Living without water

This article first appeared in The Edge Financial Daily, on February 26, 2018.

Lining up at the natural spring in Newland. photo by bloomberg

John Viljoen and his family save every drop of water for reuse.

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To shower in 90 seconds or less like a local in Cape Town, you need a plastic basin to stand in — a bucket is just going to lead to wastage — and, preferably, a hand-held shower.

Capture any water you run before the shower reaches a decent temperature in your basin, then quickly wet yourself before turning off the faucet. Soap up and clean before turning on the water again. If it is a hair-washing day and you have not made the switch to dry shampoo, skip the “repeat” bit after rinsing. Irksome at first, these steps have become routine in recent months as we save and reuse every precious drop of water in our beautiful but parched home town. Capetonians have been told to keep daily water consumption to 50 litres a person. A long, luxurious bath can use four times that much.

I am quite proud that in our household we have got it down to around 30 litres, with the water from those 90-second showers harvested in buckets and deployed for the toilet and to keep a few favourite plants alive. The last time my wife or I took a bath was three months ago, when we were abroad.

Confronted by the worst drought on record after years of disastrously low rainfall, city authorities say they may have to turn off the water entirely by June 4, the latest estimation of “Day Zero,” if reservoir levels keep falling and consumption does not slow. That has sparked panic buying of water. Supermarkets have varying limits on how many 5-litre-bottles of water shoppers may buy — when there is any to be had.

Friends have installed tanks to capture and store water on the rare occasions when it rains. Because we recently moved, we have been left behind on this front. A distributor I called last week said he had none in stock and the waiting list was so long that he would not even take an order. The small washing machines for campers that my wife has been coveting have all been snapped up — you can not get one anywhere in South Africa. Our family wash takes place once a week, on the 15-minute cycle.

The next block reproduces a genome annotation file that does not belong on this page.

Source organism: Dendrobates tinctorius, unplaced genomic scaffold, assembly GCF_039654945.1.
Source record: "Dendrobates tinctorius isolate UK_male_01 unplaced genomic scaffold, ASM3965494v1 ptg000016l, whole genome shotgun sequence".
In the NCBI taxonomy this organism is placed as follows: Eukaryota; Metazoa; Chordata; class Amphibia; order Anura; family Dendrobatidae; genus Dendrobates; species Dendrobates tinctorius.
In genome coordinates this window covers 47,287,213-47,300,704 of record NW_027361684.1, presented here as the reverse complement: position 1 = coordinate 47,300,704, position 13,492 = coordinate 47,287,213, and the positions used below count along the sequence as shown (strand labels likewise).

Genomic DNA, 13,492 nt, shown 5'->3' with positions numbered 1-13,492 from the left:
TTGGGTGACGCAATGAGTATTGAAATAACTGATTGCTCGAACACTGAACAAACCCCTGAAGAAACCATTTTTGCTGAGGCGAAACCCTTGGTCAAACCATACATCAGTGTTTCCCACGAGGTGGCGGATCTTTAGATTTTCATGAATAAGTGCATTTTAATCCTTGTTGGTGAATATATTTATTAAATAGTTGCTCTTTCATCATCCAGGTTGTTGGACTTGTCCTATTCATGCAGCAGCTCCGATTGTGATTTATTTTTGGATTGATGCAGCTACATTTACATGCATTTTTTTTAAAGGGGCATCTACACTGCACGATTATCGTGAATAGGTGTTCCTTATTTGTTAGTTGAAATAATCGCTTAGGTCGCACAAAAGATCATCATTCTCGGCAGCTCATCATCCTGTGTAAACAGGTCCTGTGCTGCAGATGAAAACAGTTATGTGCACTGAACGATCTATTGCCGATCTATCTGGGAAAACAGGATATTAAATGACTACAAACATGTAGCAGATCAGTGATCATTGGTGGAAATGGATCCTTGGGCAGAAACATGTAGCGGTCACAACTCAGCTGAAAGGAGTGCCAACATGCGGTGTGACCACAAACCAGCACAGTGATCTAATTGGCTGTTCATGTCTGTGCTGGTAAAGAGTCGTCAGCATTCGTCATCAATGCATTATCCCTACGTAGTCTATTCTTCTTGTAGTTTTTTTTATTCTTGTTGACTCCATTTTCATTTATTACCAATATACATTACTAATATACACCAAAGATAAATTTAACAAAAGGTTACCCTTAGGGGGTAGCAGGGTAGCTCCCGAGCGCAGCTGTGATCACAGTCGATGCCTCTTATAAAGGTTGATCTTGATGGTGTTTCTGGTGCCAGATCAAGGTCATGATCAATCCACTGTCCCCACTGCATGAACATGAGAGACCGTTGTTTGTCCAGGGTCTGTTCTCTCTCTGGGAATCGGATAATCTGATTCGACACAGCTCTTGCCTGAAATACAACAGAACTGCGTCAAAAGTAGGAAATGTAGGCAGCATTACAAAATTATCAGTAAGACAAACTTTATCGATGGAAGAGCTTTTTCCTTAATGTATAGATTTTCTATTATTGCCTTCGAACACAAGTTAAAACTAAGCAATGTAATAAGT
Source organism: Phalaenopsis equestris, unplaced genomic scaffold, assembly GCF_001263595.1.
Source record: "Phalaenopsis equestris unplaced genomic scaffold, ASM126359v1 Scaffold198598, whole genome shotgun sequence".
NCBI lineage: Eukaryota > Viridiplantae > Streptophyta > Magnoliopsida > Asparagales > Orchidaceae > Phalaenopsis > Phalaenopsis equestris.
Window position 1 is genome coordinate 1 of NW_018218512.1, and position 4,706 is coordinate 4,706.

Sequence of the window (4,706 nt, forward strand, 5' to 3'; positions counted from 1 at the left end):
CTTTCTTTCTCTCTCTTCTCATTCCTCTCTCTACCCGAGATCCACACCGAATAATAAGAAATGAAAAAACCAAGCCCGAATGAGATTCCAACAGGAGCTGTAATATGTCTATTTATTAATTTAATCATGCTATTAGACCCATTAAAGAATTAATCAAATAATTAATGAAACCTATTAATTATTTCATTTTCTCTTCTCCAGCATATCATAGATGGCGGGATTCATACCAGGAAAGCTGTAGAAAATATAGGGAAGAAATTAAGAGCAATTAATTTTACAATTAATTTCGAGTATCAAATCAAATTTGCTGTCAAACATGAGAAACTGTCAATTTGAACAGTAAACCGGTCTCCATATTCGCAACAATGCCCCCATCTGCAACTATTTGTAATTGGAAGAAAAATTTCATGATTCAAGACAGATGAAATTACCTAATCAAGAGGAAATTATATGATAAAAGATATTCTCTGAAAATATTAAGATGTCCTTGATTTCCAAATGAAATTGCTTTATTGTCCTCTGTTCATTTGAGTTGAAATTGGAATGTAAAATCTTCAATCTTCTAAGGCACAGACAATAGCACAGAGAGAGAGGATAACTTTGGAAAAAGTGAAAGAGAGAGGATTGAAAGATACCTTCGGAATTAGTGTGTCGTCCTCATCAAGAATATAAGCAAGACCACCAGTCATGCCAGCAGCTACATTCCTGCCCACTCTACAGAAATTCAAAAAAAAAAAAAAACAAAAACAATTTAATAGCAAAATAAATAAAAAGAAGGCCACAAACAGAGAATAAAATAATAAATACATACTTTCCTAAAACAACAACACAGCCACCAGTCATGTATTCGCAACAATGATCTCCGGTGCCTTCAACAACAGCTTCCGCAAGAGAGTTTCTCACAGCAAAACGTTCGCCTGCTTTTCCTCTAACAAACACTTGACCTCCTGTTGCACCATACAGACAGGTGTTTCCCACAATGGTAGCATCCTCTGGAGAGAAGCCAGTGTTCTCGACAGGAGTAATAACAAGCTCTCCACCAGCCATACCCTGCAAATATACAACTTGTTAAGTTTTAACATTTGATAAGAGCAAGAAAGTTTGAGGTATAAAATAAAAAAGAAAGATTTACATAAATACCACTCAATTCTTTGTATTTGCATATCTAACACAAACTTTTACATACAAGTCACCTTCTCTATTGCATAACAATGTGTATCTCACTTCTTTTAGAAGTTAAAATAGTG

Residents are sharing pointers on how to live with the drought on social media, with the “Water Shedding Western Cape” Facebook group boasting more than 154,000 members. Advice dispensed in the forum in recent days includes dealing with kitchen drains that are turning smelly because of the little water flowing through them, and which supermarkets have those sought-after 5-litre-bottles in stock.

Members of the group compare notes on how much water they have stockpiled — the results range from zero to 20,000 litres. There is handy guidance on how to build a system that gathers used water from your washing machine and the low-down on the latest rules on using water from boreholes, an increasingly popular option.

The drought has devastated gardens, but boosted the popularity of fake grass. A lawyer friend is among those who have replaced their entire lawn with the verdant, artificial alternative.

Our water crisis has driven invention and innovation: Two Bloomberg colleagues have invested in contraptions typically used to spray insecticide, but that are now catching on as high-pressured, water-efficient showering devices. My sister is about to start renovations and will use water from the swimming pool to mix cement, the city having forbidden the use of municipal supplies for this. My in-laws stand in long lines at the natural spring in the suburb of Newlands, clutching their outsize containers. And you do not even want to know about the measures being taken in homes and at schools when it comes to using the toilet.

We are becoming worried about the potential for illness as the water shortage drags on.

We have adapted a lot during this drought, but perhaps the most important change is that we will never again take water for granted. It is just too precious. — Bloomberg